# Continuity Test (Calculus)

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The continuity test is a set of three conditions that tell you whether a function is continuous at a specific point.

A function is continuous at an x-value of “c” if all of the following conditions are true:

1. The function is defined at c: In other words, if you put the “x” value into the function, you’ll get a real value and not, for example, division by zero or something else that’s undefined.
2. The function approaches the same value from the left and the right. In other words, the limit from above and the limit from below are in agreement.
3. The function approaches the value f(c) from left and right. This is slightly different from #2, which just asks if they approach the same value. This condition states that the “same value” in condition 2 is the value you get when you plug the x-value into the function. In other words, conditions 1 and 2 should equal the same y-value.

## Continuity Test Examples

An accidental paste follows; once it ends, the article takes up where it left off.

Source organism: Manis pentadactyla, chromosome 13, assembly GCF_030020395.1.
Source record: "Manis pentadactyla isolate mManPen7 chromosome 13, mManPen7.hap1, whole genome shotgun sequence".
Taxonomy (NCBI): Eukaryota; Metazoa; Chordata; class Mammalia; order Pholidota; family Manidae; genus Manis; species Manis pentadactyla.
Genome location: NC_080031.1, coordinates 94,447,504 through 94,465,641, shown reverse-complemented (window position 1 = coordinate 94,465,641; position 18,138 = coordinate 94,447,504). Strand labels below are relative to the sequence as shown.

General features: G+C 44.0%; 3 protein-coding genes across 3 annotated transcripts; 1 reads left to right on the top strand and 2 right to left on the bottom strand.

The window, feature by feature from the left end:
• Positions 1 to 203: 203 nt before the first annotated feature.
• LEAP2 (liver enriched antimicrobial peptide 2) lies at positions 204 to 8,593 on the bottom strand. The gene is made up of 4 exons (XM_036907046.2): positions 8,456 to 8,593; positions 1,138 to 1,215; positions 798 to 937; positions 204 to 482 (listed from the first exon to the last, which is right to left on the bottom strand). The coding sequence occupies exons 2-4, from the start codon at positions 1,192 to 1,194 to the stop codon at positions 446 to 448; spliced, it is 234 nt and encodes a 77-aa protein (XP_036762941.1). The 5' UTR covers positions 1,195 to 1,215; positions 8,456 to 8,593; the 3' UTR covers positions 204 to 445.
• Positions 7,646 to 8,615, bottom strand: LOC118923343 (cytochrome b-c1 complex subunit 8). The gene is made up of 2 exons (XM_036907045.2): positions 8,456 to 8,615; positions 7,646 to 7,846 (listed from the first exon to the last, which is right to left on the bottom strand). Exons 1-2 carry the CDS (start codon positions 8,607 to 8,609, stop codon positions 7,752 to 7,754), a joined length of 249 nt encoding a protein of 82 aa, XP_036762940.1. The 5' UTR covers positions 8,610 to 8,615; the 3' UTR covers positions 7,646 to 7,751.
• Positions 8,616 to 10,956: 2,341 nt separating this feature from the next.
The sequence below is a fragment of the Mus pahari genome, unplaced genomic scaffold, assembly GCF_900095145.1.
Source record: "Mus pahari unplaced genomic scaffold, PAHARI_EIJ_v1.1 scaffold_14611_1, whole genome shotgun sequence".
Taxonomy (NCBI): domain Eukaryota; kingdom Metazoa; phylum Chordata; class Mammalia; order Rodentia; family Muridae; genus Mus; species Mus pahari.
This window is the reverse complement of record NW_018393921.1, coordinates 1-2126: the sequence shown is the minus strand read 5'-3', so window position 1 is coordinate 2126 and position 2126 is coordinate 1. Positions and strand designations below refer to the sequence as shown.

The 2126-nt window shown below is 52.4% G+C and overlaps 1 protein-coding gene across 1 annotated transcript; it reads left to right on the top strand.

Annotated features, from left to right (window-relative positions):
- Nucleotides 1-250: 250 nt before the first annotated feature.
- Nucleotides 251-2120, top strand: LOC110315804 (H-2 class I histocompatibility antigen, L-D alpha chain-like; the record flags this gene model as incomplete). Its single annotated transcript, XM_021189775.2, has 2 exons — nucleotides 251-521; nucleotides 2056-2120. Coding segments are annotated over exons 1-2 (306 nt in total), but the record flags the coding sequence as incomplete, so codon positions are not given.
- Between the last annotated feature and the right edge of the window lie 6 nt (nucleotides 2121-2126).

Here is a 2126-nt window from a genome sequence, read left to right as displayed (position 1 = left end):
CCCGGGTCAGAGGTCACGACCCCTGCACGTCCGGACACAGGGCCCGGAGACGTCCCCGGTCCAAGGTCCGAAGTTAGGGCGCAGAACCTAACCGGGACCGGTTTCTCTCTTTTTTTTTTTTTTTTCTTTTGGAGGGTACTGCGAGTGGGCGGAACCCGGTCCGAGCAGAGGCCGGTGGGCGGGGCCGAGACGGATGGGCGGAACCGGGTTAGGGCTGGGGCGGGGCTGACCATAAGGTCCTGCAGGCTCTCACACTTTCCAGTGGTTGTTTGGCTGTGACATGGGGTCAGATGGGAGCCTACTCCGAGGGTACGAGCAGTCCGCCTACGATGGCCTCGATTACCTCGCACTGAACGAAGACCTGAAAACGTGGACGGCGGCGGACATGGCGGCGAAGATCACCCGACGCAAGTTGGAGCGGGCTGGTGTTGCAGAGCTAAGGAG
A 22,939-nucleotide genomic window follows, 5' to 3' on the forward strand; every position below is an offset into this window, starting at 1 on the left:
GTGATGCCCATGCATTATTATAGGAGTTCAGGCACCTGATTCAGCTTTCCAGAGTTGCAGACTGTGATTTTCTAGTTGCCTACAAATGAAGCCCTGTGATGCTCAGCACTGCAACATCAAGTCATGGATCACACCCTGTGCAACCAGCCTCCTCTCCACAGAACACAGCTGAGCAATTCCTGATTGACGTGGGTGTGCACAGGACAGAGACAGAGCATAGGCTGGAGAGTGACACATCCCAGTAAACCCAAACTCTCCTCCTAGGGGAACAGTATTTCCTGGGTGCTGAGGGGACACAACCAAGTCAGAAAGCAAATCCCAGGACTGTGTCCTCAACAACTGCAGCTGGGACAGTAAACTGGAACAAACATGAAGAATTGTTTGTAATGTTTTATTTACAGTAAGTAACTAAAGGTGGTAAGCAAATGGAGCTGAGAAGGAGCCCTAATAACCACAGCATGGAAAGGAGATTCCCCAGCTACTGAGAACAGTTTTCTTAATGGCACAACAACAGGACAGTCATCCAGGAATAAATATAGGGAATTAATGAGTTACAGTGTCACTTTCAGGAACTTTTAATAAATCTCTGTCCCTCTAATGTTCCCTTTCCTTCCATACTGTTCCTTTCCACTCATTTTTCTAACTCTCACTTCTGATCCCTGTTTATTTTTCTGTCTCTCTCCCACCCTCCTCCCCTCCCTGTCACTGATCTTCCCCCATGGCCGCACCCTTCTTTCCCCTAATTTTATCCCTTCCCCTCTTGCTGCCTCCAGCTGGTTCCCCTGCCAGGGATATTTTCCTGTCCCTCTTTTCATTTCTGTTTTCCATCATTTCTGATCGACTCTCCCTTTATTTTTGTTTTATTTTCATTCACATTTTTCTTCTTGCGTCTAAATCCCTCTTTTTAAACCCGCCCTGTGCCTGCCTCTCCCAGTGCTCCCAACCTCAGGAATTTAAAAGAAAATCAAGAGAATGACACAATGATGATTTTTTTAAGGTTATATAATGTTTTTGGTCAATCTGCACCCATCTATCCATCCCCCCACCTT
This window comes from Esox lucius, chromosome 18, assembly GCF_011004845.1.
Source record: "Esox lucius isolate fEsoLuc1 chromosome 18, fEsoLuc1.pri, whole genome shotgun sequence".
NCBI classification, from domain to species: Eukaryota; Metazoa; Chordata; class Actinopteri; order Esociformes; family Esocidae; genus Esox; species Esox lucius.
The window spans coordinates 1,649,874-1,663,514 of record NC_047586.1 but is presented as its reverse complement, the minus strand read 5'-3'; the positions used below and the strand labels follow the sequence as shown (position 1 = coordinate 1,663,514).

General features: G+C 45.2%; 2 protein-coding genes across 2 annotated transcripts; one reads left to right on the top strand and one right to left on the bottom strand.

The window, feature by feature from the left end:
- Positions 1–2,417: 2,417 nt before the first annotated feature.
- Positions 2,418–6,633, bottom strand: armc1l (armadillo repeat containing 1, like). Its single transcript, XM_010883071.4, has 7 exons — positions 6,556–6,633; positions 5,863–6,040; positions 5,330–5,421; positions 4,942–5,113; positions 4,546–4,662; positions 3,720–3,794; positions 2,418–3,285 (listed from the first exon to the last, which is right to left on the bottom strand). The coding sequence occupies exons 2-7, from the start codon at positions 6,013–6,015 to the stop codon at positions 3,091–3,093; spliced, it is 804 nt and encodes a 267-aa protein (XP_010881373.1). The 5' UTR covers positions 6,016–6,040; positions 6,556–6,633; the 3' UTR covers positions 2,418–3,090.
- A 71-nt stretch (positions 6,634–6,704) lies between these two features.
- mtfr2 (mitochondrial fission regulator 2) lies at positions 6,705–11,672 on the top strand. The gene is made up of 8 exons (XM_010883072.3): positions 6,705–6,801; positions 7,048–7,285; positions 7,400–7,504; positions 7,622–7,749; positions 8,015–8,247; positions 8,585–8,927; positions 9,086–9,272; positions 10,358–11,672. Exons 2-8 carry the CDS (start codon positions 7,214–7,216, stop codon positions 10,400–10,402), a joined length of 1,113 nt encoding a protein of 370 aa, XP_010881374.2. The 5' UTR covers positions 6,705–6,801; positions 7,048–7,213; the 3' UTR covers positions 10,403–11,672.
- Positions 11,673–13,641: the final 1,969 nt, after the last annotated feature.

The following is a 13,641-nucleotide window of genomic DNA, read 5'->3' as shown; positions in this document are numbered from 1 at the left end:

Example question: Is the function f(x) = 3x2 + 7 continuous at x = 1?

Solution: Check the three conditions given in the definition.

1. Is the function defined at c? Replace “x” in the formula to give:
f(x) = 3(12) + 7 = 10. Yes, the function is defined at x = 1.
2. Does the function approach the same value from the left and the right?. There are a couple of ways to check this:
• Graph the function and check to see if both sides approach the same number. Approaching x = 1 from both sides, both arrows point to the same number (y = 10).

This graph shows that both sides approach f(x) = 16, so the function meets this part of the continuity test.
• You can also create a table of values for small increments close to x = 1: The numbers in the table are getting close to 10 from both sides (from the negative and positive directions).
3. Does the function approach the value f(c) from above and below? In this step, compare the values from Step 1 and Step 2 above. Yes, the two sides meet at y = 10.

This function has passed the continuity test. We can conclude that the function is continuous.

CITE THIS AS:
Stephanie Glen. "Continuity Test (Calculus)" From CalculusHowTo.com: Calculus for the rest of us! https://www.calculushowto.com/continuity-test-calculus/
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